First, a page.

The i.MX8M Mini CPU includes a Cortex-M4 low-power processor that features a single ARMĀ® Cortex-M4 processor. The Cortex-M4 processor is a highly efficient, high-performance, embedded processor that features low interrupt latency, low-cost debug, and has backwards compatibility with existing Cortex-M profile processors. The processor has an in-order superscalar pipeline that can execute dual instructions, including load/load and load/store instruction pairs.


The Cortex-M4 on the i.MX8M Mini CPU includes the following features:

  • Arm Cortex-M4 CPU Processor

    • 16 KB L1 instruction cache

    • 16 KB L1 data cache

    • 256 KB tightly coupled memory (TCM)

  • Low-power standby mode

  • IoT features including Weave

  • Manage IR or wireless remote

Messaging Unit (MU) Features

The processors communicate through the Messaging Unit (MU), which enables two processors within the SoC to communicate and coordinate by passing messages (e.g. data, status, and control). The MU also enables one processor to signal the other processor using interrupts.

The MU includes the following features:

  • Messaging control by interrupts or by polling.

  • Processor B can take Processor A out of low-power mode by asserting one of the twelve interrupts to Processor A, and vice versa.

  • Symmetrical processor interfaces, with each side supporting the following:

    • Four general-purpose interrupt requests reflected to the other side.

    • Three general-purpose flags reflected to the other side.

    • Four receive registers with maskable interrupt.

    • Four transmit registers with maskable interrupt.

Debug console UART

The Cortex-M4 can use UART4 as debug console. While UART4 is being used by the Cortex-M4, it is not available for the Cortex-A53.

On the ConnectCore 8M Mini Development Kit, UART4 is routed to the XBee socket via 0-ohm resistors.

UART4 multiplexing on the DVK

If you are not going to use the XBee socket, you can remove resistors R152 and R154 and populate 0-ohm resistors R151 and R153. This hardware change routes UART4 lines to connector J17 (at TTL level) and to the FTDI chip, making the UART available at the micro USB connector J16, in parallel with the system console. Once you have connected the Cortex-M4 UART to the FTDI chip, open another serial terminal application for this second serial device, setting the speed to 115200 bps, 8 data bits, 1 stop bit (115200, 8N1), no parity.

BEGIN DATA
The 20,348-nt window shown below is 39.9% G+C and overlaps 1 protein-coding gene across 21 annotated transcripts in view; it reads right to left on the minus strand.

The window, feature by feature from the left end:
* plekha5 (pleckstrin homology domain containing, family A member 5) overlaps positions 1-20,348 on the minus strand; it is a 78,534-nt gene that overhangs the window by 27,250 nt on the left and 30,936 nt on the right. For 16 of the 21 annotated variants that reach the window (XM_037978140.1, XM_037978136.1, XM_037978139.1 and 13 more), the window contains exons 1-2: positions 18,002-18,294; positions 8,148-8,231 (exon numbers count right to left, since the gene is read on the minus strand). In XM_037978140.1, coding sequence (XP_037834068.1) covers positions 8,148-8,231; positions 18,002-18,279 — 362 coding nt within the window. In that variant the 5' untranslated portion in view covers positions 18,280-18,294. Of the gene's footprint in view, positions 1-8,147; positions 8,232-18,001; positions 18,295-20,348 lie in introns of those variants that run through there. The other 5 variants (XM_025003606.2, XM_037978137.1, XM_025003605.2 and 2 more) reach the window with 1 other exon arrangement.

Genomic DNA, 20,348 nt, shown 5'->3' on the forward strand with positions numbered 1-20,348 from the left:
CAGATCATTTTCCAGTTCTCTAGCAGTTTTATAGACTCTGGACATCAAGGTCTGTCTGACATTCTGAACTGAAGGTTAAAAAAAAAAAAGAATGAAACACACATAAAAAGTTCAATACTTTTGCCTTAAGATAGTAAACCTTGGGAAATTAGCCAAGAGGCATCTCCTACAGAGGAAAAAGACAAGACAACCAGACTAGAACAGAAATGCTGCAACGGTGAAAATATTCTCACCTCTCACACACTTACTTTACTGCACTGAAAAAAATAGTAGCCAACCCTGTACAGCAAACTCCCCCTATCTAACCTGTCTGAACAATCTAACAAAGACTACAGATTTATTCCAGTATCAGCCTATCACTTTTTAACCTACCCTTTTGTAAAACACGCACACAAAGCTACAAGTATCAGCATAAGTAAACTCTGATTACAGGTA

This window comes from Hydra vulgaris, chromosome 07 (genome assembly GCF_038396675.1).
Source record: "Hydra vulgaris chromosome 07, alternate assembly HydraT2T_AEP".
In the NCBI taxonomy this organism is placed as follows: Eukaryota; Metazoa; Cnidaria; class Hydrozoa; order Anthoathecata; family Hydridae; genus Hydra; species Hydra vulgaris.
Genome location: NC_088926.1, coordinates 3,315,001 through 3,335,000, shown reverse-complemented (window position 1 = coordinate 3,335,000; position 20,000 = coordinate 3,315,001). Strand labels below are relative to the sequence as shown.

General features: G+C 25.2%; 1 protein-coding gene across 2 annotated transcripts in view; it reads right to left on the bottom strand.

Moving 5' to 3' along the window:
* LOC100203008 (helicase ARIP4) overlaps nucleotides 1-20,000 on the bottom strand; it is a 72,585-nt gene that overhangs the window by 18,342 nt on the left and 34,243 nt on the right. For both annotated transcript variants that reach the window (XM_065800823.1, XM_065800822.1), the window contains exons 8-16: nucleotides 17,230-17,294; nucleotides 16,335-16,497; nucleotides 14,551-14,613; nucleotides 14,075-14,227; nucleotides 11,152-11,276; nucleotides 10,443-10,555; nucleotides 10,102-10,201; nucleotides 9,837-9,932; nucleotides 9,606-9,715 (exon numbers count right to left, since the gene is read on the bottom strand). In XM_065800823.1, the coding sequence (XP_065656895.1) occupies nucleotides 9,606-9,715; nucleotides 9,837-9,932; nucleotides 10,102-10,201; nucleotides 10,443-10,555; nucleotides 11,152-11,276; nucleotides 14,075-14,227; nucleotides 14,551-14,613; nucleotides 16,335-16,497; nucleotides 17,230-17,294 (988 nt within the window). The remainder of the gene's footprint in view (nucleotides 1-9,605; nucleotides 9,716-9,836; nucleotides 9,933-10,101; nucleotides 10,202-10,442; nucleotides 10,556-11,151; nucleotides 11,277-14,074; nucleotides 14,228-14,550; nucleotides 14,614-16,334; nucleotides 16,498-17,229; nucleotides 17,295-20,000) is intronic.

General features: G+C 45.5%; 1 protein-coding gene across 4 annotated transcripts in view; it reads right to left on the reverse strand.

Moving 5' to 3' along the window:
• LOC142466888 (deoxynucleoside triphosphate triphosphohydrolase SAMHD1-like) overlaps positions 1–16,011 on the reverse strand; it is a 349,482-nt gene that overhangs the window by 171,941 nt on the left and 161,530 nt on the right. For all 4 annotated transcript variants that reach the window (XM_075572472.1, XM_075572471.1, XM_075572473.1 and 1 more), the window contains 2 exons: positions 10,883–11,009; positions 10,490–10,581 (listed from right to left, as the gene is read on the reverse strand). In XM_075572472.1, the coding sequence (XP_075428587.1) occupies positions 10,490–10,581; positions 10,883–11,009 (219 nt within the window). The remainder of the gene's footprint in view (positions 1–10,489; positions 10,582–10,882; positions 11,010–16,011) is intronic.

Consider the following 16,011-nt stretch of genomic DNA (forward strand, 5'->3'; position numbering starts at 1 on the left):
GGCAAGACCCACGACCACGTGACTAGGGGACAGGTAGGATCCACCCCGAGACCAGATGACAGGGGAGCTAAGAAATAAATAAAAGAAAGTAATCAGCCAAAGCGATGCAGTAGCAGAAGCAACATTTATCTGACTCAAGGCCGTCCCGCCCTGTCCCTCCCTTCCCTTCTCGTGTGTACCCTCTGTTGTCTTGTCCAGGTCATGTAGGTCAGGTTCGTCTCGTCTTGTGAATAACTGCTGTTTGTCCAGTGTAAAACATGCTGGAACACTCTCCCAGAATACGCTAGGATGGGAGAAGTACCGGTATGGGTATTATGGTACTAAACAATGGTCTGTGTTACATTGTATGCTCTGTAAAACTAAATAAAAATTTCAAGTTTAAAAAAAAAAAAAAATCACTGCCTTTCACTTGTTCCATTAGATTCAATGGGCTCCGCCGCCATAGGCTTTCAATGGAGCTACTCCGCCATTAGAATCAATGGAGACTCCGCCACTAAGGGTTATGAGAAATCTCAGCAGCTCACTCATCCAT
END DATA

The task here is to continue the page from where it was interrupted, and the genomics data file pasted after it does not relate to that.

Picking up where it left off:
Pre-built demo applications

You can find several pre-built demo applications for the Cortex-M4 in the deploy images directory of your Digi Embedded Yocto project.

Cortex-M4 demo application Description


Prints "Hello World!" on the Cortex-M4 debug console. (See Debug console UART.)


Demo of FreeRTOS running a ping-pong communication between Cortex-M4 and Cortex-A53.


Demo of FreeRTOS that prints on the console the received messages.


Audio demo for NXP EVK.

Download the SDK and toolchain

NXP offers an SDK that facilitates firmware development for the Cortex-M4 core. The SDK provides examples that demonstrate how to access the peripherals available on this subsystem.

You may need to register for an account on the NXP website.
  1. Go to

  2. On the left sidebar, click Select Board.

  3. Select Boards > i.MX > EVK-MIMX8MM.

  4. Click Build MCUXpresso SDK.

  5. Select your Toolchain/IDE and your Host OS.

  6. Click Download SDK.

You must also download the toolchain to build your firmware application:

  1. Go to

  2. Select the latest supported version for your operating system, as described in the MCUXpresso SDK Release Notes.

Install the SDK and toolchain

  1. Decompress the SDK in a directory of your choice:

    $ tar -xvf <SDK_VER>_EVK-MIMX8MM.tar.gz -C <sdk-install-path>
  2. Decompress the toolchain in a directory of your choice:

    $ tar -xvf gcc-arm-none-eabi-9-2019-q4-major-x86_64-linux.tar.bz2 -C <toolchain-install-path>

Build the "Hello World" demo application

  1. Export the variable ARMGCC_DIR with the absolute path to the GCC ARM Embedded toolchain.

    $ export ARMGCC_DIR=<toolchain-install-path>/gcc-arm-none-eabi-9-2019-q4-major
  2. Add the toolchain bin folder to the system $PATH

    $ export PATH=$PATH:$ARMGCC_DIR/bin
  3. Build the hello_world application.

    $ cd <sdk-install-path>/boards/evkmimx8mm/demo_apps/hello_world/armgcc
    $ ./

    Find the artifacts in the debug/release directory.

Transfer and run the demo application

  1. Boot your device and stop in the U-Boot console.

  2. Transfer the application to RAM, for example via TFTP:

    => tftp $loadaddr <m4_firmware.bin>
    TFTP from server; our IP address is
    Filename 'm4_firmware.bin'.
    Load address: 0x40480000
    Loading: #
              1.6 MiB/s
    Bytes transferred = 6528 (1980 hex)

    where <m4_firmware.bin> is the binary filename.

  3. Transfer the firmware to the Cortex-M4 memory:

    => cp.b $loadaddr 0x7e0000 $filesize
  4. Use the bootaux command to run the application on the Cortex-M4:

    => bootaux 0x7e0000
    ## Starting auxiliary core stack = 0x20020000, pc = 0x00000305...

Auto-run the firmware on every boot

The Cortex-M4 doesn’t have ROM memory. To instruct the Cortex-M4 to run an application every time the device boots, you must store the application on the eMMC and modify U-Boot’s default bootcmd to load the firmware to RAM and run it on the Cortex-M4 before booting the operating system.

To store the application on the linux partition:

=> updatefile linux tftp <m4_firmware.bin>

To auto-run the firmware application when the device is powered up:

=> setenv boot_cortexm "load mmc 0:1 ${loadaddr} <m4_firmware.bin>; cp.b ${loadaddr} 0x7e0000 ${filesize}; bootaux 0x7e0000"
=> setenv bootcmd "run boot_cortexm; ${bootcmd}"
=> saveenv